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Walmart Sued For Religious Discrimination

After 15 Years Observing Sabbath, Employee Required to Work Sundays

SEATTLE – The U.S. Equal Employment Opportunity Commission (EEOC) today filed a federal lawsuit against retail giant Walmart for disciplining and threatening to fire an assistant manager at its Colville, Wash., store when he refused to violate his religious beliefs.

Richard Nichols, a devout Mormon, began working for Walmart in 1995 and started as a manager at the Colville store in 2002. As part of his religious practice, Nichols observes the Sabbath by refraining from work of any kind (including household chores or shopping) and limits his activities to church-related activities. From 1995 to 2009, Walmart accommodated his request for leave on Sundays. However, in the fall of 2009, Walmart revised its scheduling system and refused to continue accommodating Nichols.

“For the last 15 years, I have loved working for Walmart,” Nichols said. “I enjoy what I do and the people I work with. But this refusal to take into account my religious needs is causing me a great amount of stress. I’m afraid I’ll be fired for choosing my religion over my work; it’s not a choice I want to have to make.”

Title VII of the Civil Rights Act of 1964 requires employers to provide reasonable accommo­dations to the sincere religious beliefs of employees, as long as the accommodations do not pose an undue hardship. The EEOC filed suit (EEOC v. Walmart, Inc. Case No. ____) Western District of Washington, after first attempting to reach a pre-litigation settlement. The suit seeks back pay and other monetary losses, compensa­tory and punitive damages for Nichols and appropriate injunctive relief to prevent any future discrimination.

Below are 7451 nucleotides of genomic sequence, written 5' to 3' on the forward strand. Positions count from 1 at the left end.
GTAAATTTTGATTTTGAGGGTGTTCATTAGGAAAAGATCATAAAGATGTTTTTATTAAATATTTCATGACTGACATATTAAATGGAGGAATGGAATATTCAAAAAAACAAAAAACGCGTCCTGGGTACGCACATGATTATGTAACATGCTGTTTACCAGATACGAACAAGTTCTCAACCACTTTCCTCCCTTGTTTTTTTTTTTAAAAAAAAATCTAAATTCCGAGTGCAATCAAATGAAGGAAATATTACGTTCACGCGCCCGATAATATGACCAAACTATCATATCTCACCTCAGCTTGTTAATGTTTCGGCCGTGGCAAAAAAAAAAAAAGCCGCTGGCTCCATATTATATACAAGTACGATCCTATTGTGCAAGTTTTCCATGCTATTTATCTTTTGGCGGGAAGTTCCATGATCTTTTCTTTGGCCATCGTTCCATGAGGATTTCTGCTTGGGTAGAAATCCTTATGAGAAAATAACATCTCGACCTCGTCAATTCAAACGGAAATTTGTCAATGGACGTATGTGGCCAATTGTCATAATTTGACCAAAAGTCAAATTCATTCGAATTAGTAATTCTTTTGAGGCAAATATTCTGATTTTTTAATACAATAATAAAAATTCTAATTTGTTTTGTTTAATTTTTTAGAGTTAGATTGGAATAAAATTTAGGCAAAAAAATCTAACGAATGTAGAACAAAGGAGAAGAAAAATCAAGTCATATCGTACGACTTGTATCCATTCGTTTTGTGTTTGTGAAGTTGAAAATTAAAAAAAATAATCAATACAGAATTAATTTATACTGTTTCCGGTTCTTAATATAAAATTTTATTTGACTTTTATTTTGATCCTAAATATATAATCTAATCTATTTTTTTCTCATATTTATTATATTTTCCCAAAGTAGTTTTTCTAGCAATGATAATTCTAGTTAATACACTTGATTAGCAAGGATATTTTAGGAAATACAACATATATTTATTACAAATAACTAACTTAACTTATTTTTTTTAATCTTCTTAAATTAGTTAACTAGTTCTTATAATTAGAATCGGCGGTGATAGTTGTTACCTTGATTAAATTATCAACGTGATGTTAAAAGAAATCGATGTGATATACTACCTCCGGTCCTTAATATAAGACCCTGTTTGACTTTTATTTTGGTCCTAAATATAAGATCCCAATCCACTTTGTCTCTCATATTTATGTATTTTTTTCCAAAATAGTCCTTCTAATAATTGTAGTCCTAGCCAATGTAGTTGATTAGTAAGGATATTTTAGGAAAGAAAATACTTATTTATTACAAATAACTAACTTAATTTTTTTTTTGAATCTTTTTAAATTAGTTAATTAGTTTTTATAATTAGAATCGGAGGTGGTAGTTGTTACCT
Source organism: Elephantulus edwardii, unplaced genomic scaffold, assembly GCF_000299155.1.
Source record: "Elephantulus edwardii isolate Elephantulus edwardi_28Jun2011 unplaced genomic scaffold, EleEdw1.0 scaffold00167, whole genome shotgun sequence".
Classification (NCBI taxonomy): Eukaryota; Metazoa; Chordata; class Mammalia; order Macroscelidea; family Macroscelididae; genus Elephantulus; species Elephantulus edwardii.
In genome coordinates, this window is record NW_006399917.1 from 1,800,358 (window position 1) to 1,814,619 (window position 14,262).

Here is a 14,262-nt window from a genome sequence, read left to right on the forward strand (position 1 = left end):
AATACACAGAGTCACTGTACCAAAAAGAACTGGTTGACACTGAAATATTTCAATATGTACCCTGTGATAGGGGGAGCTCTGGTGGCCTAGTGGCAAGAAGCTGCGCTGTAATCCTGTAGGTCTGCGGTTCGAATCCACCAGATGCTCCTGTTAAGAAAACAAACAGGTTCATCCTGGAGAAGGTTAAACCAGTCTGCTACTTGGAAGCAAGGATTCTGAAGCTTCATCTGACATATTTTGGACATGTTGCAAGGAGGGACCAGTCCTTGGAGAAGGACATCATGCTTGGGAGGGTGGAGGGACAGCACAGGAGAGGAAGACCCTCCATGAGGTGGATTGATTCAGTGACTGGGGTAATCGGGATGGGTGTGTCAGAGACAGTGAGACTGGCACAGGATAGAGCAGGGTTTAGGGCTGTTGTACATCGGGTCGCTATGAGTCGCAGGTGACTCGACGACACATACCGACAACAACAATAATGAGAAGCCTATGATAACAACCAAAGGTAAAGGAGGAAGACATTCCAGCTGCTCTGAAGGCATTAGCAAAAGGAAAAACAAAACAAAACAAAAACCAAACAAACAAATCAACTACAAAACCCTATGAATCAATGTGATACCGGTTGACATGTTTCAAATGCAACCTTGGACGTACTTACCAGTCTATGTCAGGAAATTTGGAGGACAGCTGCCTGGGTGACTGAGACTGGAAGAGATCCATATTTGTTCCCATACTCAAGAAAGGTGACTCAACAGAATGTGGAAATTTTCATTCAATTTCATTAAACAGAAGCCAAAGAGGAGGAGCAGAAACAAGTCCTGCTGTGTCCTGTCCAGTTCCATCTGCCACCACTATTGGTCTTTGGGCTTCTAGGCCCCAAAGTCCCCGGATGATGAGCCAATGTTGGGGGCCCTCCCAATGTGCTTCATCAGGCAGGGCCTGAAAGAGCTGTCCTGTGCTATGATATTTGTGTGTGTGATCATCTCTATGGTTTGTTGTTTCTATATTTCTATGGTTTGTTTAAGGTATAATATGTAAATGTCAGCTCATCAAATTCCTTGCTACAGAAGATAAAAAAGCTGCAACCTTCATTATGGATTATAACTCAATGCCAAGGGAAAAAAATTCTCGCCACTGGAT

“ Where there is a conflict between an employee’s religious beliefs and work rules, the law mandates that employers make a sincere effort to accommodate those beliefs,” said Luis Lucero, director of the EEOC’s Seattle Field Office. “ Walmart’s refusal to explore any workable solutions with Nichols is not only illegal but short-sighted. Why would anyone treat a long-time, dedicated employee this way?”

EEOC Regional Attorney William R. Tamayo of the agency’s San Francisco District Office, which has jurisdiction over Washington state, said, “Employers who simply deny requests for a religious accommodation are violating the law. An employer with the kind of resources that Walmart has can surely find the flexibility and creativity to allow a valuable employee continue to keep his Sabbath.”

According to, Walmart Stores, Inc. (NYSE: WMT) employs more than two million workers at 8,400 retail stores under 55 different banners in 15 countries and had sales of $405 billion in fiscal year 2010.

The EEOC enforces federal laws prohibiting employ­ment discrimination. Additional information about the EEOC is available on its web site at